What are the best things about your products and what type of players or GMs would you recommend them for?

I have designed the Animal Races product line for players who enjoy having a wide range of nonstandard races at their disposal, both for mechanical reasons and for story reasons.

On the mechanical side of things, each animal race has customizable ability score modifiers, racial traits, and racial feats. Many can be either Small or Medium (player's choice). Two members of the same animal race can be remarkably different, and may diverge even further as they gain new feats and new racial traits.

On the story side of things, I make an effort to touch on the roleplaying aspects of nonstandard races that many players enjoy. Each animal race has its own psychology, religion, and society to help set it apart from other races. When appropriate, I call attention to motivations and personality quirks that apply specifically to adventurers of a given race.

At the same time, the Animal Races product line is for GMs who like consistency in their game worlds. Too often, product lines present a hodge-podge of unrelated character options whose place within the same setting is not immediately obvious, especially when those options are new races. At best, you get an approach where each character option comes from a different, distant land.

In contrast, products in the Animal Races line suggest numerous, in-game connections between the various animal races they describe. If you can find a way for your campaign to incorporate even one animal race, any of the other animal races can be smoothly incorporated into that same world through the various relationships which tie those races together. 

What are the current goals for your company? What are the biggest challenges?

My current, short-term goal is to release at least one new product each month. I want to establish myself as a publisher who regularly releases new content while also creating a backlist of available products. I want to have enough older products available for sale that supporters of my publishing efforts can regularly revisit my backlist to grab products they may have missed.

The biggest obstacle I face is, oddly enough, my day job. If not for the forty hours a week I have to put in at another job, I would be able to work that much harder to grow my business. One of my longer-term goals is to grow my readership and reduce my reliance on other sources of income. That way, I can spend more time creating fun and interesting game supplements for other gamers to use. 

In your opinion, what are the most important things to consider when starting self-publishing?

In my limited experience, the most important things to consider when self-publishing are your target audience and your pitch: who will want to purchase your products and how are you going to pique their interest? In most cases, having an amazing idea for a product and having the design chops (or freelancers) necessary to pull it off will probably not be sufficient, on its own, to attract readers.

Someone with more industry experience than myself may come along and correct me on that at some point in the future, but until that happens, I am going to operate as if the above statement is true. Based on that, I would recommend that new publishers come up with ideas for more than one potential product line. When it comes time to get started, pick the one product line that best stands out from the crowd. Be flexible enough to find and fill niches that are being underserved by other publishers.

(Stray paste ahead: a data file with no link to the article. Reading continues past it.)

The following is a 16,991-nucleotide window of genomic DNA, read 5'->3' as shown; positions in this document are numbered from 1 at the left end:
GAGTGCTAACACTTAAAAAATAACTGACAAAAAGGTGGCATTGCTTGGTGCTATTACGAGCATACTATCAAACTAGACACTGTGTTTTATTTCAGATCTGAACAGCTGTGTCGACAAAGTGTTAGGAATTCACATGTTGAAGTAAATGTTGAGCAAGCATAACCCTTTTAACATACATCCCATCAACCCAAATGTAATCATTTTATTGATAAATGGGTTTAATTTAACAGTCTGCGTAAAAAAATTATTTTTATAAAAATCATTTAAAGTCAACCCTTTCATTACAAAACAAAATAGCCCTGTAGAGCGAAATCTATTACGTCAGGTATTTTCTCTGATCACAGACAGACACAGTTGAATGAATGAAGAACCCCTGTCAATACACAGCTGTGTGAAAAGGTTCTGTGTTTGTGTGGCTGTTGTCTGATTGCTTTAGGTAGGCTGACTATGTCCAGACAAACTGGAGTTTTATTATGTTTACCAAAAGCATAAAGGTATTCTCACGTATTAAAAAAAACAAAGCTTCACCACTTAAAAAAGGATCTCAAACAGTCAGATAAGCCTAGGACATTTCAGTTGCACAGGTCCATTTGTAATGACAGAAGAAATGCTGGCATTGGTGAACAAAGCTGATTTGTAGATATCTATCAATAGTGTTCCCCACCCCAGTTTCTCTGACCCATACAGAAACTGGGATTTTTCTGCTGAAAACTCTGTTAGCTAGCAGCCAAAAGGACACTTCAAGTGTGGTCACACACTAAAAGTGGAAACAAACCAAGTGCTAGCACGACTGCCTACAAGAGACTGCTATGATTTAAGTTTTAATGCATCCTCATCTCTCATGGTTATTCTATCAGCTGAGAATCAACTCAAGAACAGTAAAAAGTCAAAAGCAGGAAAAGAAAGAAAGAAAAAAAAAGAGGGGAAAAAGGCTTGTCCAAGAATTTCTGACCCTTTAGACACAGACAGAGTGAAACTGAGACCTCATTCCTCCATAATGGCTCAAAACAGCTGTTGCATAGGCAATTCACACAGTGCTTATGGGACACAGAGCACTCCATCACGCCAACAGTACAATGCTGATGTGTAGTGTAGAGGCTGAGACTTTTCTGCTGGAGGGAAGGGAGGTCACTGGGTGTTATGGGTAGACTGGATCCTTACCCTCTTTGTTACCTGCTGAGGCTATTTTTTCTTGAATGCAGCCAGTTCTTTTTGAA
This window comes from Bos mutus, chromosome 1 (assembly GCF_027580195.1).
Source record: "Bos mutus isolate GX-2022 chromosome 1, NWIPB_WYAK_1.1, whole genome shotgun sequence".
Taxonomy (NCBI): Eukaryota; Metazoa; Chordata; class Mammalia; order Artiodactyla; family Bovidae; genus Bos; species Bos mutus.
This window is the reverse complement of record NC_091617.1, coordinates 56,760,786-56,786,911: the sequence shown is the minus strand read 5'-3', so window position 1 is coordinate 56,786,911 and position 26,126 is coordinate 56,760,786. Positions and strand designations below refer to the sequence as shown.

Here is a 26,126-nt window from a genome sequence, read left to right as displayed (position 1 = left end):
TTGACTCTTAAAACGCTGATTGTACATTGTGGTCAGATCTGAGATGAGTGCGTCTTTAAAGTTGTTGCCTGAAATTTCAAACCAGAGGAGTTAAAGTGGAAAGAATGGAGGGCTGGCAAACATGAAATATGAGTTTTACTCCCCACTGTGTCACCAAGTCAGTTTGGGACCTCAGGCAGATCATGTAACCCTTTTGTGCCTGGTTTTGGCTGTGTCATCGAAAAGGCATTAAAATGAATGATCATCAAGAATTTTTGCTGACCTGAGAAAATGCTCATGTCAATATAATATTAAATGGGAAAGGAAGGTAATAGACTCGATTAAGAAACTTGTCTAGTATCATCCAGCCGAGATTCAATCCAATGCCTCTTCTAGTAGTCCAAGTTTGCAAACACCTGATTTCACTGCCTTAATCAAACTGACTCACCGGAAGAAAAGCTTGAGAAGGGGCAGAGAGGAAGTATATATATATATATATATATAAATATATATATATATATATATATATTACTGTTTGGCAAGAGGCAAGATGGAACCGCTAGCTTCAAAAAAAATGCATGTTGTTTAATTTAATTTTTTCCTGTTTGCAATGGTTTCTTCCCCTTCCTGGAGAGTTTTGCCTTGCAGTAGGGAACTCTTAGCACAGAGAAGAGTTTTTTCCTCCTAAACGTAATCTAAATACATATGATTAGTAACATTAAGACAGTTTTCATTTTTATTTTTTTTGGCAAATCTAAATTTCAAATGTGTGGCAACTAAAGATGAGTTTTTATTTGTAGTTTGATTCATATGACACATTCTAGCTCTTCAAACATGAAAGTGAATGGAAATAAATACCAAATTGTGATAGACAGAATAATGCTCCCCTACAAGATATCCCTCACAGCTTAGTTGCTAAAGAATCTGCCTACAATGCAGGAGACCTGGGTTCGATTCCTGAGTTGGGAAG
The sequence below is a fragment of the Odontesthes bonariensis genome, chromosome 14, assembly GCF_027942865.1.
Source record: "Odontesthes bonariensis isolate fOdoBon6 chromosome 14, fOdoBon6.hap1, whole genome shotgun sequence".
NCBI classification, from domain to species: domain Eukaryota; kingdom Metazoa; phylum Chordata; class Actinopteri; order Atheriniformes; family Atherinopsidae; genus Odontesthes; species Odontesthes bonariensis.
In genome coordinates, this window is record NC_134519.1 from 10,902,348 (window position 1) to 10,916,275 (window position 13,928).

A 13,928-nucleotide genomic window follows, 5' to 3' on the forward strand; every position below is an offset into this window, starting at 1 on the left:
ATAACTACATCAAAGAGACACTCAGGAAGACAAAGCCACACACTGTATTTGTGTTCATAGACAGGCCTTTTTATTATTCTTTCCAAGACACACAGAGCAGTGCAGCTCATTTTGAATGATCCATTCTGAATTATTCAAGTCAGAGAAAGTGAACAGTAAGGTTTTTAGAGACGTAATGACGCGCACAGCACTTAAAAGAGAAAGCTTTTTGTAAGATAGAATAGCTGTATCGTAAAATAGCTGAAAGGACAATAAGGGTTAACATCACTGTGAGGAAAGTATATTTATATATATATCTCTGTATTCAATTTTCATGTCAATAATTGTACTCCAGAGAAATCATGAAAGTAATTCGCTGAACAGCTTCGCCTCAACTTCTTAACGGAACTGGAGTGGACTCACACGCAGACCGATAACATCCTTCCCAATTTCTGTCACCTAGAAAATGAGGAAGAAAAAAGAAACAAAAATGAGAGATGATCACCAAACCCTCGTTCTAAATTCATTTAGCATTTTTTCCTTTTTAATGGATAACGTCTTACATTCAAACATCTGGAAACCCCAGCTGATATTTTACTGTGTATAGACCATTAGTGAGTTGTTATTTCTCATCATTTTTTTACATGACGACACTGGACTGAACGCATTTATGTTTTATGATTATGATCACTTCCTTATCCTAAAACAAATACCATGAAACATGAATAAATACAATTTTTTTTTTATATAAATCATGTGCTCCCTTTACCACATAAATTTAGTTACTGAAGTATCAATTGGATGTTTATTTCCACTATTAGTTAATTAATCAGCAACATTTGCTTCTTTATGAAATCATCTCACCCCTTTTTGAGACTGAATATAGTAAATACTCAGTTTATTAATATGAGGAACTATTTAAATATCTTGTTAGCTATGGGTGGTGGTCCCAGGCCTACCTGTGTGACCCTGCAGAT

What skills, tools or other resources do you consider to be the most important in self-publishing?

If you are looking to publish a regular series of products, the most important skills you will need are good planning and good time management. You will have to juggle writing, editing, layout, illustration, and marketing for multiple products at the same time. I can only imagine that print-on-demand publishing adds even more layers of complexity to the task. Good planning and good time management will reduce (but not necessarily eliminate) unexpected headaches and delays.

The most important resource you can have when publishing is access to other publishers. When other publishers make themselves available on public forums, ask questions. Look for publishing-related groups you can join. Participate in public conversations where publishers are talking about publishing. Independent research is no substitute for advice from someone who is already working in the industry. 

What do you find most rewarding about self-publishing? What about least rewarding?

To me, the most rewarding thing about self-publishing is the creative freedom I enjoy. While it can be fun making contributions to shared worlds and product lines controlled by other publishers, there are many times when I simply want to do something my own way. As a self-publisher, nothing is stopping me from doing that. The only people I answer to are my readers.

The least rewarding part of self-publishing, as with any business: taxes. 

Is there any further advice you would give to someone interested in self-publishing?

Check back with me in a few years. As I get more experience in the world of publishing, I hope to expand and refine my efforts. If I manage to do that, I will likely have more and better advice for self-publishers than any insights I can offer today.